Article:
What is repo rate and how is it affecting home loans in India?
Earlier this month, the Reserve Bank of India (RBI) raised its benchmark lending rate—also known as the repo rate—for the sixth time on the trot over the past year.
The repo rate now stands at 6.5%, up from 6.25% previously, and indications are that India’s central bank could go in for another rate hike sometime this year, before finally hitting the pause button on more rate increases.
Each time the RBI raises its prime lending rate, the cost of borrowing for businesses and individuals alike goes up. This effectively means that a customer has to pay more in interest for the same amount of money borrowed for say a home loan or an auto loan or even as a personal or a gold loan.
But before we get into how the repo rate impacts your home loan, what exactly is the repo rate in the first place?
The repo rate, short for the repurchase rate, is the rate at which the RBI lends money to commercial banks. When the RBI wants to control the money supply in the economy, it adjusts the repo rate.
If the repo rate is increased, it becomes more expensive for commercial banks to borrow from the RBI. This reduces the money supply in the economy. If the repo rate is lowered, it becomes cheaper for commercial banks to borrow from the RBI. This increases the money supply in the economy.
Another related term is the reverse repo rate. As the name suggests, it is the opposite of the repo rate. In simple words, the reverse repo rate is the rate at which the RBI borrows money from commercial banks. The reverse repo rate is currently at 3.35%, where it has stayed since May 2020.
Impact on home loans
So, how does the increasing or lowering of the repo rate affect home loan rates in India?
The repo rate has an indirect impact on home loans in India. Banks and non-banking finance companies (NBFCs) use the repo rate as a benchmark to set their own lending rates. When the repo rate is increased, banks and NBFCs tend to increase their lending rates, making it more expensive for borrowers to take out loans, including home loans.
On the other hand, when the repo rate is lowered, banks and NBFCs may lower their lending rates, making it more affordable for borrowers to take out loans.
To sum it up, the repo rate set by the RBI has an impact on the interest rates that banks charge for loans, including home loans. When the repo rate is raised, it becomes more expensive for banks to borrow from the RBI. Conversely, when the repo rate is lowered, banks may lower their lending rates.
So, what can you the borrower do in the wake of rising home loan rates?
Between May 2022 and February 2023, the RBI has raised the repo rate from 4.0% to 6.5%. This has impacted the customer negatively as their cost of borrowing for buying a new home has gone up significantly. In fact, before the recent spate of rate hikes, home loans in India had become quite inexpensive, encouraging thousands of middle-class as well as lower middle-class households to go in for a home loan across even small Indian towns and cities, in a bid to try and be able to afford a small home of their own.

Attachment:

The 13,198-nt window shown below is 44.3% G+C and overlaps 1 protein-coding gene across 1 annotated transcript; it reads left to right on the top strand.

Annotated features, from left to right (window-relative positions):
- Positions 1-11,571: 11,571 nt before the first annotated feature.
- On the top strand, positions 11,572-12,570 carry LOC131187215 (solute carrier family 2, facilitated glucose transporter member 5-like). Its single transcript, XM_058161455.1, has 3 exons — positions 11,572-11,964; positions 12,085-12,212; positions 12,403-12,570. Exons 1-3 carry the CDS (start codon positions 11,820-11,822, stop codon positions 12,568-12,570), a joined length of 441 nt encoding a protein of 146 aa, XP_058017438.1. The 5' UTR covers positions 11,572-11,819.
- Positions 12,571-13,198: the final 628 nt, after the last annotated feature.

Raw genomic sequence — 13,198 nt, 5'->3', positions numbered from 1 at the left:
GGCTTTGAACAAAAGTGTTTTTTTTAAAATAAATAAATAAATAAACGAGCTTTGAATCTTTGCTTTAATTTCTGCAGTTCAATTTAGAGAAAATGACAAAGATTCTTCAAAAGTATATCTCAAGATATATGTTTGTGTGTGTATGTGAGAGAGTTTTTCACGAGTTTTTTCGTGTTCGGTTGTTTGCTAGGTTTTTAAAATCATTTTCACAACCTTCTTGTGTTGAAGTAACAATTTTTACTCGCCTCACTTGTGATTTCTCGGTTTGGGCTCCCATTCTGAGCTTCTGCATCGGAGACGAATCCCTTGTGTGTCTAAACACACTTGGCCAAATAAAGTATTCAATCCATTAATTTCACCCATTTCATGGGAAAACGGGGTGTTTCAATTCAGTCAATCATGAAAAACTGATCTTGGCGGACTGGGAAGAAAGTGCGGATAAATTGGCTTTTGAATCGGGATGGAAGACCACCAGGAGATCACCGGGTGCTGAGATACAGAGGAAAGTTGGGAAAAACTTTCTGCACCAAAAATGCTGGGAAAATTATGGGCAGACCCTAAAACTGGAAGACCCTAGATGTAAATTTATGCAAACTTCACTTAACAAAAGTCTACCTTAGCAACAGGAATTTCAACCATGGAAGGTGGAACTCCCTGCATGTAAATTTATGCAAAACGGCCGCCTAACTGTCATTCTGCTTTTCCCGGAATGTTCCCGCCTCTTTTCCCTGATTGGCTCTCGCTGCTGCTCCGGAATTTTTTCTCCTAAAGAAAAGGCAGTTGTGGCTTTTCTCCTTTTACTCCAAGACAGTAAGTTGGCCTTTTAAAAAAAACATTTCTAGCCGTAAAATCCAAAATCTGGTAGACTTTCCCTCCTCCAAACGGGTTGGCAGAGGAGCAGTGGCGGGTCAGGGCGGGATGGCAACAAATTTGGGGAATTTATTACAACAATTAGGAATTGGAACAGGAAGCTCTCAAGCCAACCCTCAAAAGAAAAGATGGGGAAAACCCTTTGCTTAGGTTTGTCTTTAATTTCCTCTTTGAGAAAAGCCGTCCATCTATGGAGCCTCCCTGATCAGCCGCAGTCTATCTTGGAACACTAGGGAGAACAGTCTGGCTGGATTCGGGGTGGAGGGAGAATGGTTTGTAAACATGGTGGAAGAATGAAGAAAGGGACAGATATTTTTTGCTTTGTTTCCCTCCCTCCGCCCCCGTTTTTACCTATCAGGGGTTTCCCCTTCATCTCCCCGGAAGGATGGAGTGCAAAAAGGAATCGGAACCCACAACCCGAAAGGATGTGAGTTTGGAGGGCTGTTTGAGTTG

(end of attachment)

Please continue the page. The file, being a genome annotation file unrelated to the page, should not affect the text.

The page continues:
But following the rate hikes, the EMI burden has skyrocketed for borrowers.
Experts of the home loan industry say that when banks and financial institutions increase their lending rates not only do the new loans become expensive, but the existing loans also become expensive. This can have a significant impact on an individual’s monthly budget.
Experts say to bring down the total interest cost, borrowers should adopt a few key strategies.
Repay loans using annual bonus and other incentives: Experts say that borrowers should use the annual bonus payouts given by their employer, and any other cash handout, to partially repay their home loans. Not only will a lump sum payment help bring down the overall loan burden, it will also help reduce the overall interest cost, as the part of the principal repaid will not attract any more interest. In the case of home loans the big portion of the repayment goes towards interest charges. Increasing interest rates are not, therefore, great news for borrowers. In order to mitigate this, one can opt for a longer-duration loan to reduce the EMI amount. Any surplus/bonus income received should ideally be diverted to further reduce your loan outstanding balance. In this case do not change the EMI amount but reduce the tenure.
Increase EMI each year: If you are a salaried employee, you might be getting an increment every year. You can use some of that additional money to partly pre-pay some of your home loan by increasing your EMI say by 5% each year. Not only will this bring down your home loan tenor, it will also help save on the overall interest cost as the principal amount repaid will not attract any further interest going forward.
Pay one additional EMI each year: Experts say that as a borrower it would help if you were to try and pay one additional EMI each year. This will help the borrowers save up significantly on the interest cost over the course of the tenor of the home loan. In fact, since more of the principal and interest would be pre-paid each year, the tenor itself will come down and the loan can be closed much sooner than earlier agreed upon.
So, these are some of the ways in which a borrower can try and mitigate the impact of rising home loan rates that are going up as a consequence of the RBI raising its repo rate.
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